SHIFT TO ACTIVE LEARNING
The UW’s new curriculum kicks off with two weeks of intensive training, including the CPR course, and lessons on how to take a medical history and perform a physical exam.
When those weeks are up, the students get their first white doctor coats. From that point on, they’ll spend one day a week in hospitals and clinics, shadowing doctors and doing basic clinic work.
Patients as well as students will benefit, said Allen, the vice dean. Students have more time to sit and talk to patients, she said, and sometimes they’re able to uncover information about a medical condition that initially might have been missed by a time-pressed doctor.
Students also get a chance to practice their bedside manner from the start of their training. “We spend more time in medical school now on the communications piece,” she said.
Martinez, the first year-medical student, said he and his peers began learning how to take a medical history on the second day of class, and on the third day they practiced taking medical histories with patients who volunteered to be part of the training at Harborview.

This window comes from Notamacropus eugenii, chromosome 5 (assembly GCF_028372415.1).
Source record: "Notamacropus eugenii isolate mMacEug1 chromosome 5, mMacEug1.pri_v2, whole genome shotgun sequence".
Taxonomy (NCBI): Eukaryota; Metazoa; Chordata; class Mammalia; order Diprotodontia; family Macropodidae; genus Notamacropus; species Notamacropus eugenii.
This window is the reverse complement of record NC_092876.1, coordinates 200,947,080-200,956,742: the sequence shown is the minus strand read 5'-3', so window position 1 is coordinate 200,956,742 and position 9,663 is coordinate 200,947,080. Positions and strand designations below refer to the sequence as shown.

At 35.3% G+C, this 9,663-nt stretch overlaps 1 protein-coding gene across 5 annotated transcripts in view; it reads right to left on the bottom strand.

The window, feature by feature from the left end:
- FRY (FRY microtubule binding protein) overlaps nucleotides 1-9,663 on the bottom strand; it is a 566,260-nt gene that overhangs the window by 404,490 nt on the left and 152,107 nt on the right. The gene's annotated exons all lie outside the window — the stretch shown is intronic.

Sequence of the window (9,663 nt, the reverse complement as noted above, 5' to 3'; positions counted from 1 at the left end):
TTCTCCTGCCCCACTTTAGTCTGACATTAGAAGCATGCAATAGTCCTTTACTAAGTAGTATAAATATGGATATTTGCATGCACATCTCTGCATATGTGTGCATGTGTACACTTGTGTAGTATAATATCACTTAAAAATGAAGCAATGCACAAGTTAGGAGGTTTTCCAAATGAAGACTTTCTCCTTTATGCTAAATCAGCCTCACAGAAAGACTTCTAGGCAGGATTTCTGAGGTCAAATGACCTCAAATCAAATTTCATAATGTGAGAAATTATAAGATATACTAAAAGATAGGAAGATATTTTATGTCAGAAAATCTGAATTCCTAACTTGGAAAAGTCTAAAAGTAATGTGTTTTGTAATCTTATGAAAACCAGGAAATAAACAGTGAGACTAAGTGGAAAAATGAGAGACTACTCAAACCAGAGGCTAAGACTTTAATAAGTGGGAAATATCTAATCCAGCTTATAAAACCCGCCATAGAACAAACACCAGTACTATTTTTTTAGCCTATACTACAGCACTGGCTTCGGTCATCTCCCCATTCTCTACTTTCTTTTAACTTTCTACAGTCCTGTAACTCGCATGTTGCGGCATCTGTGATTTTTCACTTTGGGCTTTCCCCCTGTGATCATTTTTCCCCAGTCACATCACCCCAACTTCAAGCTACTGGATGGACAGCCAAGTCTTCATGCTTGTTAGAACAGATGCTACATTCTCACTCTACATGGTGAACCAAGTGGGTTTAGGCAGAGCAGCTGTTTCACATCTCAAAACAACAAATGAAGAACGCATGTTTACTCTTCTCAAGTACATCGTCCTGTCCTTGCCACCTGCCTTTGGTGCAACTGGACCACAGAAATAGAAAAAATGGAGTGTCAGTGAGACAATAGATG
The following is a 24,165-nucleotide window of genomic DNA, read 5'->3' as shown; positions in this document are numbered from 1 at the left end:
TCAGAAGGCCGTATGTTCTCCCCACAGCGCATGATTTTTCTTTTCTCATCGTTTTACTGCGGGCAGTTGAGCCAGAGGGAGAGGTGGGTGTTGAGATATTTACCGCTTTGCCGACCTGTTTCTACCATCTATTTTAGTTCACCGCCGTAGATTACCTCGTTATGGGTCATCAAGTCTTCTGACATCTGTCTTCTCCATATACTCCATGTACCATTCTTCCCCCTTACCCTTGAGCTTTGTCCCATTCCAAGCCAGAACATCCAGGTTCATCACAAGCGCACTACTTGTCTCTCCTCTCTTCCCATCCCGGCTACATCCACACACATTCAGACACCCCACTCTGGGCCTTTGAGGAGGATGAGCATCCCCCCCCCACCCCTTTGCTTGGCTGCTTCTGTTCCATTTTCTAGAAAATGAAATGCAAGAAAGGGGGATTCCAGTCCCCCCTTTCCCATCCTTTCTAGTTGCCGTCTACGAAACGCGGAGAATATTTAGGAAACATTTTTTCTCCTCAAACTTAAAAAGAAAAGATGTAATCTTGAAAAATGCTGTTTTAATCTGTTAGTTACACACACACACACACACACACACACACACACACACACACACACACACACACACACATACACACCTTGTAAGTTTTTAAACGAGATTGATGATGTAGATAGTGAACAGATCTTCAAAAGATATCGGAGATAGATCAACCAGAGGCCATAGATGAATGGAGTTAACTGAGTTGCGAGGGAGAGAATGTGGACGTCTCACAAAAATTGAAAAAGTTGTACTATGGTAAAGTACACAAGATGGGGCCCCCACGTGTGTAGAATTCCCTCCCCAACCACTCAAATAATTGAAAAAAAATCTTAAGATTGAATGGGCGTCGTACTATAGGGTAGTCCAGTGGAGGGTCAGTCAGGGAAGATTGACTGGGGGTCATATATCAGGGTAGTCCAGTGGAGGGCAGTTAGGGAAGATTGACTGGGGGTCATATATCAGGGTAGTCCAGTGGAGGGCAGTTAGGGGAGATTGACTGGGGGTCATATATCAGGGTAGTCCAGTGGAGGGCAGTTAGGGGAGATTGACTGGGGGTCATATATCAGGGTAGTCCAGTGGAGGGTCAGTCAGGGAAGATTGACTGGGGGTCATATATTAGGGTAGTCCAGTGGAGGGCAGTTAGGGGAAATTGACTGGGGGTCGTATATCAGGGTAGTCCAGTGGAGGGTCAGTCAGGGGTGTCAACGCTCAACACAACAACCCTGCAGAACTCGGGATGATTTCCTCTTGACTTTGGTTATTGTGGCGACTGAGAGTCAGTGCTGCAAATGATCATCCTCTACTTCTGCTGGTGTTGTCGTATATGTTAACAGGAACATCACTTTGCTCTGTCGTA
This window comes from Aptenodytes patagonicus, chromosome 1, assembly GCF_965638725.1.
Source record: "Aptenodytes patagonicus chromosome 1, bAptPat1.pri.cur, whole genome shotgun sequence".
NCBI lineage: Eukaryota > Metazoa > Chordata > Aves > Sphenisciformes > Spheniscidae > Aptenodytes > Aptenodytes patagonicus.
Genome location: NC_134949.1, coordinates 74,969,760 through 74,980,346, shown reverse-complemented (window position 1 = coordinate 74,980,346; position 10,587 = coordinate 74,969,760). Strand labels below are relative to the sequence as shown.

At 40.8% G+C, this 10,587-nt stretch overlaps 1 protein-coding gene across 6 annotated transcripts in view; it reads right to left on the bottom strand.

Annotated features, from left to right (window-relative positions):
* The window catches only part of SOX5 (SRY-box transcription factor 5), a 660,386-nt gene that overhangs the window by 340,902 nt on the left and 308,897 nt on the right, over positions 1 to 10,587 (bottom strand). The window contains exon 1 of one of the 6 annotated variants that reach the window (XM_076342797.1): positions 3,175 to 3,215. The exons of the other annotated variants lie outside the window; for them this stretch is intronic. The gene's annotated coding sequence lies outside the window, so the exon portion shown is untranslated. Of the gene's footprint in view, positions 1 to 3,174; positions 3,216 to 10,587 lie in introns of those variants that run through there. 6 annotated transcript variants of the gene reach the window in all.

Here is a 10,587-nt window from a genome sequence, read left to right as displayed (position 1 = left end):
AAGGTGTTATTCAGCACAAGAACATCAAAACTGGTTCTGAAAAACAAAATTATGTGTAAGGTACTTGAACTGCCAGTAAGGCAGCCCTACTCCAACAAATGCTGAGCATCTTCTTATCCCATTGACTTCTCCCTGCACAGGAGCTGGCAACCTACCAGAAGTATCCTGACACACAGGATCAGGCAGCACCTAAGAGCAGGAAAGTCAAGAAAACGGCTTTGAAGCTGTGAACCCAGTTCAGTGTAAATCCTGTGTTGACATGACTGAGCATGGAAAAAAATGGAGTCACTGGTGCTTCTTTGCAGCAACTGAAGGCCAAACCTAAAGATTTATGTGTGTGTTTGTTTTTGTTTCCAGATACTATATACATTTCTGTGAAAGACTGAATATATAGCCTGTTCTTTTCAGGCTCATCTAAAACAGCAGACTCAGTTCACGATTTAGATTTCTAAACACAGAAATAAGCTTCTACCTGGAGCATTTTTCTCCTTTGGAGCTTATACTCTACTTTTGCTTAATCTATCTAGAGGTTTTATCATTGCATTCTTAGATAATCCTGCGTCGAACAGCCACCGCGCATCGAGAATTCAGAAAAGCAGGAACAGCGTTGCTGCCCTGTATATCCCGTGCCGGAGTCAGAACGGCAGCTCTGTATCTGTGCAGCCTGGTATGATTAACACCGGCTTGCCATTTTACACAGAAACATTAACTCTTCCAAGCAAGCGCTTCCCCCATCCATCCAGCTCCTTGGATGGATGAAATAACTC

The first week of medical school was “really fast-paced, kind of a lot at once, but they’re really showing us the ins and outs really fast,” said Martinez.
LECTURES OUTSIDE OF CLASS
In what’s known as the “flipped” classroom, students watch prerecorded lectures outside of class and then spend more time in class discussing case histories and working on problems in groups – for example, learning how to read an EKG.
Medical education’s modern roots can be traced back to 1910 with a document known as the Flexner Report, after American educator Abraham Flexner, who outlined how medicine should be taught in colleges and universities.
In 2010, the Carnegie Foundation for the Advancement of Teaching published a study, “Educating Physicians,” that called for a major overhaul of the way doctors are taught, including more active learning at the start of medical school. More than half the nation’s medical schools are shifting to that approach, Allen said.
CPR training, like the type led by Rea with the mannequin, was taught during the first weeks of medical school under the old curriculum. But even that training has been tweaked: Students this year learned a method called High-Performance Cardiopulmonary Resuscitation, or HPCPR, a tightly choreographed method of providing the lifesaving resuscitation that has improved the local survival rates for patients from 20 percent in the 1970s to 62 percent in 2014. The national average is 16 percent.
Dr. David Carlbom, director of the Michael K. Copass Paramedic Training Program at UW Harborview Medical Center, led this month’s training session. He says CPR training transforms young medical students from timid spectators to confident leaders.
And it’s not a lecture.
“I logged more than 2,000 hours in this room, in lectures,” Carlbom told the UW students. “You won’t – thank God!”